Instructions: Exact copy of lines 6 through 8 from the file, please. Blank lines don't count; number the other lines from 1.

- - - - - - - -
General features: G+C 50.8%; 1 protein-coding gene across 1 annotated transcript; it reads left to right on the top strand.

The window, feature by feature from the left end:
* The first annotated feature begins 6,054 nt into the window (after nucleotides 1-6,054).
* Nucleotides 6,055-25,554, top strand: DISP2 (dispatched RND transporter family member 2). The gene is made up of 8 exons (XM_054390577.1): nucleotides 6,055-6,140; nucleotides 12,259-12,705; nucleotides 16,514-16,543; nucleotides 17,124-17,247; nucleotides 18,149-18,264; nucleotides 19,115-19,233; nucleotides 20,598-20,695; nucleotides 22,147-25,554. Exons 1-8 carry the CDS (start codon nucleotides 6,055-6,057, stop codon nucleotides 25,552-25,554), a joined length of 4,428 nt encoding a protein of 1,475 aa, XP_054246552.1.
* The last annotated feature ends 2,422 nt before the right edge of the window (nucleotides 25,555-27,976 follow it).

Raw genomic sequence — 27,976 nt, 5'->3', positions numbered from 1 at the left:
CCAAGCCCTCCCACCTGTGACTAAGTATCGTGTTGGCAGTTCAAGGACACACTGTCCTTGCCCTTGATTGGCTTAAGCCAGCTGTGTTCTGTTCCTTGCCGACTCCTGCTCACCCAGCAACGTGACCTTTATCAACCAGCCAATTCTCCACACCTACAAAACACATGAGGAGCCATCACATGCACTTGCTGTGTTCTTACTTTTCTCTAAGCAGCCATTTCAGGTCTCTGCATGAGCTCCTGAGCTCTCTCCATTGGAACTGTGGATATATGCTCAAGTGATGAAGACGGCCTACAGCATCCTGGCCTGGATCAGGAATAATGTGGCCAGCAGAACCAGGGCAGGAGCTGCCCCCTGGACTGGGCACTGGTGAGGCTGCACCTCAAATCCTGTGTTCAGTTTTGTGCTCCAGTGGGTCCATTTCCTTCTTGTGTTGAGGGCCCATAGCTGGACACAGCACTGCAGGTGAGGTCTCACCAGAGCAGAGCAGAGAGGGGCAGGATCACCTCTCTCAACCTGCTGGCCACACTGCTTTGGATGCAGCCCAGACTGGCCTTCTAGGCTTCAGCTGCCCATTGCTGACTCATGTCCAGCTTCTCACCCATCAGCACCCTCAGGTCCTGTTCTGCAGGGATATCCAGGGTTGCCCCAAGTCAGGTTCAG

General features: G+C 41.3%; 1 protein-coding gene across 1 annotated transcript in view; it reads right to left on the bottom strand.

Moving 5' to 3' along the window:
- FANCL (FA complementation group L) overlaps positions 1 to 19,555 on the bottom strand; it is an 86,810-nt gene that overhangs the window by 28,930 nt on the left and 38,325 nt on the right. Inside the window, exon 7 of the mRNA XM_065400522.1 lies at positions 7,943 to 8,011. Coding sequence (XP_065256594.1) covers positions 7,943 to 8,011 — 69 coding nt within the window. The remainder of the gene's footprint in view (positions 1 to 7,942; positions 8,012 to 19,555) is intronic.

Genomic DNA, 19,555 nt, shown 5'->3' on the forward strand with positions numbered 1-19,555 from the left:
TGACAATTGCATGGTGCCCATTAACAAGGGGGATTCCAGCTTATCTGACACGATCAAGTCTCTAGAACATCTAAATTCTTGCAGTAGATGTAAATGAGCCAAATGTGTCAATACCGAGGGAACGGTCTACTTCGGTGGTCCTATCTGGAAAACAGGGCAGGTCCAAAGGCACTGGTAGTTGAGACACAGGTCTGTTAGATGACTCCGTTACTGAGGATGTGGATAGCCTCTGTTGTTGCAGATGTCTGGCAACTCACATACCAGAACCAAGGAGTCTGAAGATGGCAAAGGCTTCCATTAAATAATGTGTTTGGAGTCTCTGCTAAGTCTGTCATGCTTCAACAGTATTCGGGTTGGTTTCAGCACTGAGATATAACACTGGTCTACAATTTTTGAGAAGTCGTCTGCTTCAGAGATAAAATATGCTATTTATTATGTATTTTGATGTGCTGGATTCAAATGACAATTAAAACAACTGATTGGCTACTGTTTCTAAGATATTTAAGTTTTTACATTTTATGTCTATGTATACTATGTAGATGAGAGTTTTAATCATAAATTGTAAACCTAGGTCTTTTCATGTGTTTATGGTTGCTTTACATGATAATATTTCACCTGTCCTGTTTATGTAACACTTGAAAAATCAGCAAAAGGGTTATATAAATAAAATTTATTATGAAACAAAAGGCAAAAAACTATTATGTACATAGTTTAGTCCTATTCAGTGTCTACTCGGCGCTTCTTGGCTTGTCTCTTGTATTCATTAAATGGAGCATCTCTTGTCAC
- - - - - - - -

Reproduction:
Raw genomic sequence — 27,976 nt, 5'->3', positions numbered from 1 at the left:
CCAAGCCCTCCCACCTGTGACTAAGTATCGTGTTGGCAGTTCAAGGACACACTGTCCTTGCCCTTGATTGGCTTAAGCCAGCTGTGTTCTGTTCCTTGCCGACTCCTGCTCACCCAGCAACGTGACCTTTATCAACCAGCCAATTCTCCACACCTACAAAACACATGAGGAGCCATCACATGCACTTGCTGTGTTCTTACTTTTCTCTAAGCAGCCATTTCAGGTCTCTGCATGAGCTCCTGAGCTCTCTCCATTGGAACTGTGGATATATGCTCAAGTGATGAAGACGGCCTACAGCATCCTGGCCTGGATCAGGAATAATGTGGCCAGCAGAACCAGGGCAGGAGCTGCCCCCTGGACTGGGCACTGGTGAGGCTGCACCTCAAATCCTGTGTTCAGTTTTGTGCTCCAGTGGGTCCATTTCCTTCTTGTGTTGAGGGCCCATAGCTGGACACAGCACTGCAGGTGAGGTCTCACCAGAGCAGAGCAGAGAGGGGCAGGATCACCTCTCTCAACCTGCTGGCCACACTGCTTTGGATGCAGCCCAGACTGGCCTTCTAGGCTTCAGCTGCCCATTGCTGACTCATGTCCAGCTTCTCACCCATCAGCACCCTCAGGTCCTGTTCTGCAGGGATATCCAGGGTTGCCCCAAGTCAGGTTCAG

General features: G+C 41.3%; 1 protein-coding gene across 1 annotated transcript in view; it reads right to left on the bottom strand.